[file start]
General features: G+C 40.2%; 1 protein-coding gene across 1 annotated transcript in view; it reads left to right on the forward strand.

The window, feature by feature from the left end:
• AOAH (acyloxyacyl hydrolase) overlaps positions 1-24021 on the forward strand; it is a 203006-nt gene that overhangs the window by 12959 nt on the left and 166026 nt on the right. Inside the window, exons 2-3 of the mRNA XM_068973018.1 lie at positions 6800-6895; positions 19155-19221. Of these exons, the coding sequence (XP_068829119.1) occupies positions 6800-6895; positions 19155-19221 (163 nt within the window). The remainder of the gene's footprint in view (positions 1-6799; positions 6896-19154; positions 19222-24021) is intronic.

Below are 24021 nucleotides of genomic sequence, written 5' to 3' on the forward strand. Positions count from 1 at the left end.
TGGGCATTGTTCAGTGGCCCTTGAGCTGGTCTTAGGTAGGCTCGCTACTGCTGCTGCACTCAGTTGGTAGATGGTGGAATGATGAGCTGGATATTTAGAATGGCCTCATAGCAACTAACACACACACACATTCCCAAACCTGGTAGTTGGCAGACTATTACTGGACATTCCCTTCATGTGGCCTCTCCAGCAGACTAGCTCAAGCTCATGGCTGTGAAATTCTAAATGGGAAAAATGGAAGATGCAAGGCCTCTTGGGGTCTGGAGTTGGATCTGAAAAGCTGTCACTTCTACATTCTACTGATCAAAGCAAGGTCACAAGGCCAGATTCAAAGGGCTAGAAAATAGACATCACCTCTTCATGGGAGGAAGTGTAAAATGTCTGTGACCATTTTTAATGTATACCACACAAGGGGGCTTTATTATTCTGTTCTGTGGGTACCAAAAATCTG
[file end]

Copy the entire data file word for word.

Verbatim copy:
General features: G+C 40.2%; 1 protein-coding gene across 1 annotated transcript in view; it reads left to right on the forward strand.

The window, feature by feature from the left end:
• AOAH (acyloxyacyl hydrolase) overlaps positions 1-24021 on the forward strand; it is a 203006-nt gene that overhangs the window by 12959 nt on the left and 166026 nt on the right. Inside the window, exons 2-3 of the mRNA XM_068973018.1 lie at positions 6800-6895; positions 19155-19221. Of these exons, the coding sequence (XP_068829119.1) occupies positions 6800-6895; positions 19155-19221 (163 nt within the window). The remainder of the gene's footprint in view (positions 1-6799; positions 6896-19154; positions 19222-24021) is intronic.

Below are 24021 nucleotides of genomic sequence, written 5' to 3' on the forward strand. Positions count from 1 at the left end.
TGGGCATTGTTCAGTGGCCCTTGAGCTGGTCTTAGGTAGGCTCGCTACTGCTGCTGCACTCAGTTGGTAGATGGTGGAATGATGAGCTGGATATTTAGAATGGCCTCATAGCAACTAACACACACACACATTCCCAAACCTGGTAGTTGGCAGACTATTACTGGACATTCCCTTCATGTGGCCTCTCCAGCAGACTAGCTCAAGCTCATGGCTGTGAAATTCTAAATGGGAAAAATGGAAGATGCAAGGCCTCTTGGGGTCTGGAGTTGGATCTGAAAAGCTGTCACTTCTACATTCTACTGATCAAAGCAAGGTCACAAGGCCAGATTCAAAGGGCTAGAAAATAGACATCACCTCTTCATGGGAGGAAGTGTAAAATGTCTGTGACCATTTTTAATGTATACCACACAAGGGGGCTTTATTATTCTGTTCTGTGGGTACCAAAAATCTG